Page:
Monument to Soviet Construction That Feeds Bitcoin Mining
Like any other high-power computing hardware, Proof-of-Work mining rigs turn lots of electricity into lots of heat, which makes this business very sensitive to geographic location. Large mining farms and data centers tend to congregate around the cheapest electricity providers available, preferably somewhere colder.
This is a story about one such place deep in Russian Siberia where miners enjoy both the signature cold climate and the dirt-cheap power from a dam that was once the world’s single biggest electricity producer.
The Great Construction Site of Communism
The hydroelectric power plant in Bratsk has quite a few superlatives assigned to it, although some of those are now far in the past.
The massive dam 1.43 km long and 125 m high stands on the Angara River, the only river that drains Lake Baikal, the largest natural freshwater lake by volume and the deepest lake in the world. Until 1971, the 4,500 MW dam was the single biggest electricity producer in the world. Now it is at the 17th place and the list is headed by China’s Three Gorges Dam producing four times as much power.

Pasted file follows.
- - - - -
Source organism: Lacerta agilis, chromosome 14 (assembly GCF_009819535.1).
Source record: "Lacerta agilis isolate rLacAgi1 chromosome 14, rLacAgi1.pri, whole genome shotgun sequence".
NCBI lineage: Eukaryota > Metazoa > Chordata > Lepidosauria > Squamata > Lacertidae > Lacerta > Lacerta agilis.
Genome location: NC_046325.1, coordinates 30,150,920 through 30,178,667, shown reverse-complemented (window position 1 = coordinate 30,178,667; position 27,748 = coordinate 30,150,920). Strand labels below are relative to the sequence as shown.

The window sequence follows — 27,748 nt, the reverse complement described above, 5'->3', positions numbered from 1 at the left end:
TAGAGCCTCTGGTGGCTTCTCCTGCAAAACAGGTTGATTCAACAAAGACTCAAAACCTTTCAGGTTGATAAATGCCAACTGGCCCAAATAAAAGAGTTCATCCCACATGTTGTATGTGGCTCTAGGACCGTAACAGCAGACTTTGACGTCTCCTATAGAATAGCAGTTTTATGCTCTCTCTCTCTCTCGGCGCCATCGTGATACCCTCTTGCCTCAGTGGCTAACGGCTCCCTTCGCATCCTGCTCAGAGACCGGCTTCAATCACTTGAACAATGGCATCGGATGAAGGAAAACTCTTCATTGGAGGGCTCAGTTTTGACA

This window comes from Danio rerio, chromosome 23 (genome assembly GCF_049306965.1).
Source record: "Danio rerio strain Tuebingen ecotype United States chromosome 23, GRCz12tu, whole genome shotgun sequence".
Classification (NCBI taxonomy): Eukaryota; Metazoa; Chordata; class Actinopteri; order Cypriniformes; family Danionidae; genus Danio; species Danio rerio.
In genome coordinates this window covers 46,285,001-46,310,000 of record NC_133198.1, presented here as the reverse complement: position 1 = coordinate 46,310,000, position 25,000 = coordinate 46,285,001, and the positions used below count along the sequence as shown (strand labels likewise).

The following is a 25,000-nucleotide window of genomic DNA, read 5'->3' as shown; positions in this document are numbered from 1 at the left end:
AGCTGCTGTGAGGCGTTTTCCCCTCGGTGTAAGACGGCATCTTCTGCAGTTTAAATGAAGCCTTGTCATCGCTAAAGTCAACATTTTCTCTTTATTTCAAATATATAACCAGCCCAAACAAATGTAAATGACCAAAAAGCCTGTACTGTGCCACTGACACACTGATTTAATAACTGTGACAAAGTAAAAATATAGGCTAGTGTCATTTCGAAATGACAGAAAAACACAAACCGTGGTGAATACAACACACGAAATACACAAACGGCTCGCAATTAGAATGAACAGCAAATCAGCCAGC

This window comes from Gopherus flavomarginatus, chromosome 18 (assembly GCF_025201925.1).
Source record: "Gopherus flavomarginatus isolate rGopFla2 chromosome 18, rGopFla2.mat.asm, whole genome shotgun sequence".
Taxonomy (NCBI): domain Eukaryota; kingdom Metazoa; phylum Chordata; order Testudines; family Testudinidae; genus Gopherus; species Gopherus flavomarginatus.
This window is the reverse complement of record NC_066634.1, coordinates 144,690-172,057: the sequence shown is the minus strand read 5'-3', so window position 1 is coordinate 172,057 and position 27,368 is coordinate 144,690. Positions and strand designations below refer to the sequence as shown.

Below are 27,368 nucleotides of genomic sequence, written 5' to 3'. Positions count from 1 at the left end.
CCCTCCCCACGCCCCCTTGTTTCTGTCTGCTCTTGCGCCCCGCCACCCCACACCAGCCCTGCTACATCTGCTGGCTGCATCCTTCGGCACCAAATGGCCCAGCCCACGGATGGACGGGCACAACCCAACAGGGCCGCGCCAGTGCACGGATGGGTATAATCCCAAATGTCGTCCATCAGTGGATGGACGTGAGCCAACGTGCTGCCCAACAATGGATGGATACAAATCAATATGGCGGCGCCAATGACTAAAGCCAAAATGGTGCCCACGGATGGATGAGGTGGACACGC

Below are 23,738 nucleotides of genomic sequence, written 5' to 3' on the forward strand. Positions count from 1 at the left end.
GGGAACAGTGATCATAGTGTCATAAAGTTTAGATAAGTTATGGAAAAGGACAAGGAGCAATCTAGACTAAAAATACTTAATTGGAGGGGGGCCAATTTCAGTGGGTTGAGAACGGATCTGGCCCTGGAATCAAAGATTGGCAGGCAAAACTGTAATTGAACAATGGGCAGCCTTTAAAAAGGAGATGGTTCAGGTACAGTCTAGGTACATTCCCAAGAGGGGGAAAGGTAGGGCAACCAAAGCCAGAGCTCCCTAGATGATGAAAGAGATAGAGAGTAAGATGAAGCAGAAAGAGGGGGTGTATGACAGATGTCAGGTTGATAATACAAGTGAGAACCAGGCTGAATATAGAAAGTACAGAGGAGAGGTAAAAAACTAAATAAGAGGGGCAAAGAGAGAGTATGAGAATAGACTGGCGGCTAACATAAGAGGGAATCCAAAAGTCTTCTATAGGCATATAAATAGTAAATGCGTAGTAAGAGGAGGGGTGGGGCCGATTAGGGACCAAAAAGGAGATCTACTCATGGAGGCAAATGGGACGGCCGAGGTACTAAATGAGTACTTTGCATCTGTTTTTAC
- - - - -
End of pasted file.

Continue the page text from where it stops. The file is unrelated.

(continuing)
Upon completion of the Bratsk dam, the headwater level increased by 100 meters forcing the local farmers onto less fertile lands nearby and creating Bratsk Reservoir, which was at the time the world’s largest artificial lake and was later topped by Lake Kariba on Zambezi River in Africa.
The history of the dam began back in 1954 when the construction plans have been approved and the first brigades of workers arrived at the site. At the same time, the Soviets founded the city of Bratsk, which took the name of a pre-existing settlement now resting under the Bratsk Reservoir.